Grixis Control was the most played Legacy deck at Pro Tour 25th Anniversary a couple months ago. One of the reasons it’s so popular is due to it having a slightly higher than 50% matchup against most decks in the field. It plays out like a classic Jund-style deck. These type of decks tend to be played a lot because people love gaining their value and trying to out attrition their opponents. If you want to be doing that then this is the Legacy deck for you. It does that by playing so many 2 for 1 type cards like Planeswalkers, Kolaghan’s Command, Hymn to Tourach, Snapcaster Mage, and even Baleful Strix. With these style of decks being popular over the years it’s important we know our game plan. I don’t see these types of decks going anywhere in the near future.
How does Grixis Control matchup against TES?
Force of Will, Flusterstorm – Typically the only main deck counterspell is Force of Will, with Flusterstorm being in the sideboard. If you have any experience with Legacy then playing against Force of Will shouldn’t be a surprise. It’s obviously great vs us and it’s something we really only want to play into when we have no other options or when the odds they don’t have one is great. We just need to prioritize when we use our discard spells to make sure to coast is clear and not use them several turns before our combo turn if we don’t have a second. Flusterstorm is even worse for us because it stops naturally draw storm cards, where Force of Will does not work as well.
Hymn to Tourach, Thoughtseize – Discard spells are great vs all combo decks, but that is especially true for Storm. It is easier for us to set up and wait for our combo turn to use a discard spell and clear the way of any counterspells, but proactive discard spells are difficult for us to interact with. We have very few ways to do so other than using our cantrips wisely and making sure we protect the most important cards by keeping them on the top of our library. Their ability to strip our resources is the best way to prolong the game and give them the time needed to put on pressure and find more disruption.
Marsh Casualties, Toxic Deluge – Grixis Control isn’t just cold to a large Empty the Warrens. In the sideboard, we can almost be certain that there are a couple sweepers. Not every deck brings sweepers in against TES, but Grixis Control definitely will because of how many dead cards they have in their deck. Empty the Warrens early in the game is also very good vs them and they know it, so they will be respecting this angle. I still leave Empty the Warrens in, despite them bringing in sweepers, because of how good it is typically and they play so few answers. I wouldn’t necessarily bring in more copies, but the 1 is fine.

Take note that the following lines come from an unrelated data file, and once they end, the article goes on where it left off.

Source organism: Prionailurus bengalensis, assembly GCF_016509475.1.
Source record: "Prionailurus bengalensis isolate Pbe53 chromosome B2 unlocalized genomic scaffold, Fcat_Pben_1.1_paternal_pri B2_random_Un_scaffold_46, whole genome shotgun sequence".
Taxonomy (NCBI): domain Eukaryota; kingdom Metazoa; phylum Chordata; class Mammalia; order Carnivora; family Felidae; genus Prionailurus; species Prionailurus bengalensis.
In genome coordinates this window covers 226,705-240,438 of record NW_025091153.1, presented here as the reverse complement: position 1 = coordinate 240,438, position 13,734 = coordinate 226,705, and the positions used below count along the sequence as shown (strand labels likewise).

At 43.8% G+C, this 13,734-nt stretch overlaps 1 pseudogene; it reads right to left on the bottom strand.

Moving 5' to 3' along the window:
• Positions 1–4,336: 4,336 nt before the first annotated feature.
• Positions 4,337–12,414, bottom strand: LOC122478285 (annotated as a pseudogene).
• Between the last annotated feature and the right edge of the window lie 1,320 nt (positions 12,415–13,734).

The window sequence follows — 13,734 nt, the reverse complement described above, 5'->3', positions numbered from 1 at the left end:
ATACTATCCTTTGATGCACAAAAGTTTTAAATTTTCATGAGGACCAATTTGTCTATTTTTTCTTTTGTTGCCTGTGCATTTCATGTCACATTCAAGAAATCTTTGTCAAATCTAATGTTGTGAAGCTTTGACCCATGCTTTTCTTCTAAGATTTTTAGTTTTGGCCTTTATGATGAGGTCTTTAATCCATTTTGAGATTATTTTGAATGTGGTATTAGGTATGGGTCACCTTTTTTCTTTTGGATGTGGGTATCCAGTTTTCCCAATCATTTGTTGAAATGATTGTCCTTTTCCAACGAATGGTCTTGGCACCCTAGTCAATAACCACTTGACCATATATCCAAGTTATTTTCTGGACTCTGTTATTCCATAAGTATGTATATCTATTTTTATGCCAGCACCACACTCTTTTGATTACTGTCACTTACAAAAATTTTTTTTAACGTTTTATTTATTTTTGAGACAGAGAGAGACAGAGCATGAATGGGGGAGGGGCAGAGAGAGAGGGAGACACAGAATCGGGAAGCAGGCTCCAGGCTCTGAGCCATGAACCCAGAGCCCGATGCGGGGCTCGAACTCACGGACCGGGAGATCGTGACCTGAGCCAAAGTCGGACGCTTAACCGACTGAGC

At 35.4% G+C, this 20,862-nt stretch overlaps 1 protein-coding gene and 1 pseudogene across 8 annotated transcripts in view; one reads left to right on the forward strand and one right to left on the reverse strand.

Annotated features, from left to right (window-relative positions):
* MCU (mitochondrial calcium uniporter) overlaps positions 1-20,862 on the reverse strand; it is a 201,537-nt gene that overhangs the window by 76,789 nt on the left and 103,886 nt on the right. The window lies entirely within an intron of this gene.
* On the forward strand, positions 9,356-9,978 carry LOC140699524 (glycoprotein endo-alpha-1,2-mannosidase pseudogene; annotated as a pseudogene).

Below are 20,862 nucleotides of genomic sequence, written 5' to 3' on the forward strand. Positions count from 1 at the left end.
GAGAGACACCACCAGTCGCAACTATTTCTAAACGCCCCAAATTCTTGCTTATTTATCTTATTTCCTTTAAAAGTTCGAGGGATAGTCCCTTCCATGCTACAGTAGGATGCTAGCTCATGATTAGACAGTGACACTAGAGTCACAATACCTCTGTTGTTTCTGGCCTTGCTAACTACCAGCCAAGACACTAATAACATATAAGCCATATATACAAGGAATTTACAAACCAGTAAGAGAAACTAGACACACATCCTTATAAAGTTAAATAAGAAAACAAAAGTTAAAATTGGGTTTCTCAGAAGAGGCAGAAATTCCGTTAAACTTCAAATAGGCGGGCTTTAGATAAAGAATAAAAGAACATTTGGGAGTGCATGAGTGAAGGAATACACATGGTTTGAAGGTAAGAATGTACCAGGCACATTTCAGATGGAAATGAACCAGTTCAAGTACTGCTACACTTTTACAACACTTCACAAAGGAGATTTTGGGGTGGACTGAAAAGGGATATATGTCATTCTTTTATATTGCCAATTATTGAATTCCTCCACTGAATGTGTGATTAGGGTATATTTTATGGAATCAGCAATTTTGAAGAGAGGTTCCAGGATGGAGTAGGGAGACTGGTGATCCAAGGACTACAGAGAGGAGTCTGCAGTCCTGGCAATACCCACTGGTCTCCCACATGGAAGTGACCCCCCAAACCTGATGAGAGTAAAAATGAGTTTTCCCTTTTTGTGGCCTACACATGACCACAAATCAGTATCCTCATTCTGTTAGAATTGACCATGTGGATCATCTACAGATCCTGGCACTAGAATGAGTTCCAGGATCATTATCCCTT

Surgical Extraction – This isn’t that great vs TES. but people still bring it in against us, so we might as well respect and anticipate it. Another reason why Grixis Control may bring it in is because of how many dead cards they have otherwise. The card still has some play to it with the combination of discard spells. Like being able to discard a Burning Wish and then target it with Surgical Extraction is pretty brutal and forces us to use an Empty the Warrens. In the sideboarding section I will address this, but for now, we just have to be aware this is a card we may play against because it’s not as obvious.
- 4 Burning Wish
- 4 Infernal Tutor
- 4 Brainstorm
- 4 Ponder
- 4 Thoughtseize
- 4 Duress
- 1 Empty the Warrens
- 1 Ad Nauseam
Ways to win this matchup
Killing Them and Our Game Plan
Traditionally vs blue decks, it was about playing a longer game to play around soft permission, and not force yourself to combo into countermagic. Nowadays control decks spend the first couple of turns of a game in development and set up and have less interactive cards on the first turn. They have slower disruption like Hymn to Tourach and Kolaghan’s Command. Grixis Control tends to be light on disruptive cards, but with so many cantrips they are able to find these cards rather easily. The best way to win this matchup is often to get under them. Trying to combo off before they’re able to set up with their cantrips and use their disruption. Playing a slower game where they can cast Hymn to Tourach and then flash it back with a Snapcaster Mage is just a nightmare. Our key turns of the matchup are about 2-3. A quick hand with 1 discard spell is our perfect recipe here.